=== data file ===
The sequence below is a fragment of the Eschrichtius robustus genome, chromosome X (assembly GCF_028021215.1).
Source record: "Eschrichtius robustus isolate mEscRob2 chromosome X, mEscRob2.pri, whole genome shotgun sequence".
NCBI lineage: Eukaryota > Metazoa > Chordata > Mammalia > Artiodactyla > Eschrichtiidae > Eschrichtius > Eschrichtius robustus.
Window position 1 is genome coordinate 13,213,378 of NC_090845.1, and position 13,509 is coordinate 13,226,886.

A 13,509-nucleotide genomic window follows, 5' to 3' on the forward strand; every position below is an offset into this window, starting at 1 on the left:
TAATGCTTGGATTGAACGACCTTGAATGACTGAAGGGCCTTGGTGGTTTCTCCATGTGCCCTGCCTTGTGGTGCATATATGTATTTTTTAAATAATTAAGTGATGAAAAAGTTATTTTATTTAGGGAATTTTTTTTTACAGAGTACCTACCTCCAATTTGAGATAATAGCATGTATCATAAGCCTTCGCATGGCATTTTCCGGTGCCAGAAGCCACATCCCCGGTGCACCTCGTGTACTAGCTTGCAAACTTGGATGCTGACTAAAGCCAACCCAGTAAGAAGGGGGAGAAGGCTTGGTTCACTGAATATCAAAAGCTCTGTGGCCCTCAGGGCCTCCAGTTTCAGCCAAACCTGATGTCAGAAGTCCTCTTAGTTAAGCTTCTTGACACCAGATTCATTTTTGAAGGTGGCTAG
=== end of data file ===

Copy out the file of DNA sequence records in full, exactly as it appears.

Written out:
The sequence below is a fragment of the Eschrichtius robustus genome, chromosome X (assembly GCF_028021215.1).
Source record: "Eschrichtius robustus isolate mEscRob2 chromosome X, mEscRob2.pri, whole genome shotgun sequence".
NCBI lineage: Eukaryota > Metazoa > Chordata > Mammalia > Artiodactyla > Eschrichtiidae > Eschrichtius > Eschrichtius robustus.
Window position 1 is genome coordinate 13,213,378 of NC_090845.1, and position 13,509 is coordinate 13,226,886.

A 13,509-nucleotide genomic window follows, 5' to 3' on the forward strand; every position below is an offset into this window, starting at 1 on the left:
TAATGCTTGGATTGAACGACCTTGAATGACTGAAGGGCCTTGGTGGTTTCTCCATGTGCCCTGCCTTGTGGTGCATATATGTATTTTTTAAATAATTAAGTGATGAAAAAGTTATTTTATTTAGGGAATTTTTTTTTACAGAGTACCTACCTCCAATTTGAGATAATAGCATGTATCATAAGCCTTCGCATGGCATTTTCCGGTGCCAGAAGCCACATCCCCGGTGCACCTCGTGTACTAGCTTGCAAACTTGGATGCTGACTAAAGCCAACCCAGTAAGAAGGGGGAGAAGGCTTGGTTCACTGAATATCAAAAGCTCTGTGGCCCTCAGGGCCTCCAGTTTCAGCCAAACCTGATGTCAGAAGTCCTCTTAGTTAAGCTTCTTGACACCAGATTCATTTTTGAAGGTGGCTAG